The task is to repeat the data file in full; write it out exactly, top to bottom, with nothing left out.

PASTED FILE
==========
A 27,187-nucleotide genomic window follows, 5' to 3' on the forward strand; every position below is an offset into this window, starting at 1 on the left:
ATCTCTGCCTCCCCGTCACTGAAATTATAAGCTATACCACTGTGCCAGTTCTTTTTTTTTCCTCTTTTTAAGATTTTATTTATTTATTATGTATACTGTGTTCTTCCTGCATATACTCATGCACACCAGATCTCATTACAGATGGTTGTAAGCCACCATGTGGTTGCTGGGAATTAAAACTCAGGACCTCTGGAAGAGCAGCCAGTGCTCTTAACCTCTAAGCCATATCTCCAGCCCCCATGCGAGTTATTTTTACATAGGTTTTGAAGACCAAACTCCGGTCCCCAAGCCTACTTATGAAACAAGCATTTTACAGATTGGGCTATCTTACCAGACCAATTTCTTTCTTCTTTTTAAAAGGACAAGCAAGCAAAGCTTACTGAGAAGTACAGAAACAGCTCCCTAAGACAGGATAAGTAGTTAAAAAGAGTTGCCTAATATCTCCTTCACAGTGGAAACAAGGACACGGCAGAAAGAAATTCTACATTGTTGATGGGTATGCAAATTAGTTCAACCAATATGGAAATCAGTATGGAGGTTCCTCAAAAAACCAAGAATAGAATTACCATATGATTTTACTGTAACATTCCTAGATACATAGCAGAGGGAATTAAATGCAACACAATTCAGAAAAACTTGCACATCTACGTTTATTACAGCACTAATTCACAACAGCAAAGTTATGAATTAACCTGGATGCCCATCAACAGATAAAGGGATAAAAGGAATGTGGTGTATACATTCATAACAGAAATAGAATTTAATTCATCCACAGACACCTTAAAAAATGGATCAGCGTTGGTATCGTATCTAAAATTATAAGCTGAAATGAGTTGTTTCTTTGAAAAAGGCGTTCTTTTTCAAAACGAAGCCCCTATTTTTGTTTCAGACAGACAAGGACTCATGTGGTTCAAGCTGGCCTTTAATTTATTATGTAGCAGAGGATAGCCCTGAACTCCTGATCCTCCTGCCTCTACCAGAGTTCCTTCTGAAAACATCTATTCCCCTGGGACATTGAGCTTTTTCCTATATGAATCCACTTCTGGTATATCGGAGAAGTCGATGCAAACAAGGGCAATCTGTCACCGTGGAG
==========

A 27,187-nucleotide genomic window follows, 5' to 3' on the forward strand; every position below is an offset into this window, starting at 1 on the left:
ATCTCTGCCTCCCCGTCACTGAAATTATAAGCTATACCACTGTGCCAGTTCTTTTTTTTTCCTCTTTTTAAGATTTTATTTATTTATTATGTATACTGTGTTCTTCCTGCATATACTCATGCACACCAGATCTCATTACAGATGGTTGTAAGCCACCATGTGGTTGCTGGGAATTAAAACTCAGGACCTCTGGAAGAGCAGCCAGTGCTCTTAACCTCTAAGCCATATCTCCAGCCCCCATGCGAGTTATTTTTACATAGGTTTTGAAGACCAAACTCCGGTCCCCAAGCCTACTTATGAAACAAGCATTTTACAGATTGGGCTATCTTACCAGACCAATTTCTTTCTTCTTTTTAAAAGGACAAGCAAGCAAAGCTTACTGAGAAGTACAGAAACAGCTCCCTAAGACAGGATAAGTAGTTAAAAAGAGTTGCCTAATATCTCCTTCACAGTGGAAACAAGGACACGGCAGAAAGAAATTCTACATTGTTGATGGGTATGCAAATTAGTTCAACCAATATGGAAATCAGTATGGAGGTTCCTCAAAAAACCAAGAATAGAATTACCATATGATTTTACTGTAACATTCCTAGATACATAGCAGAGGGAATTAAATGCAACACAATTCAGAAAAACTTGCACATCTACGTTTATTACAGCACTAATTCACAACAGCAAAGTTATGAATTAACCTGGATGCCCATCAACAGATAAAGGGATAAAAGGAATGTGGTGTATACATTCATAACAGAAATAGAATTTAATTCATCCACAGACACCTTAAAAAATGGATCAGCGTTGGTATCGTATCTAAAATTATAAGCTGAAATGAGTTGTTTCTTTGAAAAAGGCGTTCTTTTTCAAAACGAAGCCCCTATTTTTGTTTCAGACAGACAAGGACTCATGTGGTTCAAGCTGGCCTTTAATTTATTATGTAGCAGAGGATAGCCCTGAACTCCTGATCCTCCTGCCTCTACCAGAGTTCCTTCTGAAAACATCTATTCCCCTGGGACATTGAGCTTTTTCCTATATGAATCCACTTCTGGTATATCGGAGAAGTCGATGCAAACAAGGGCAATCTGTCACCGTGGAG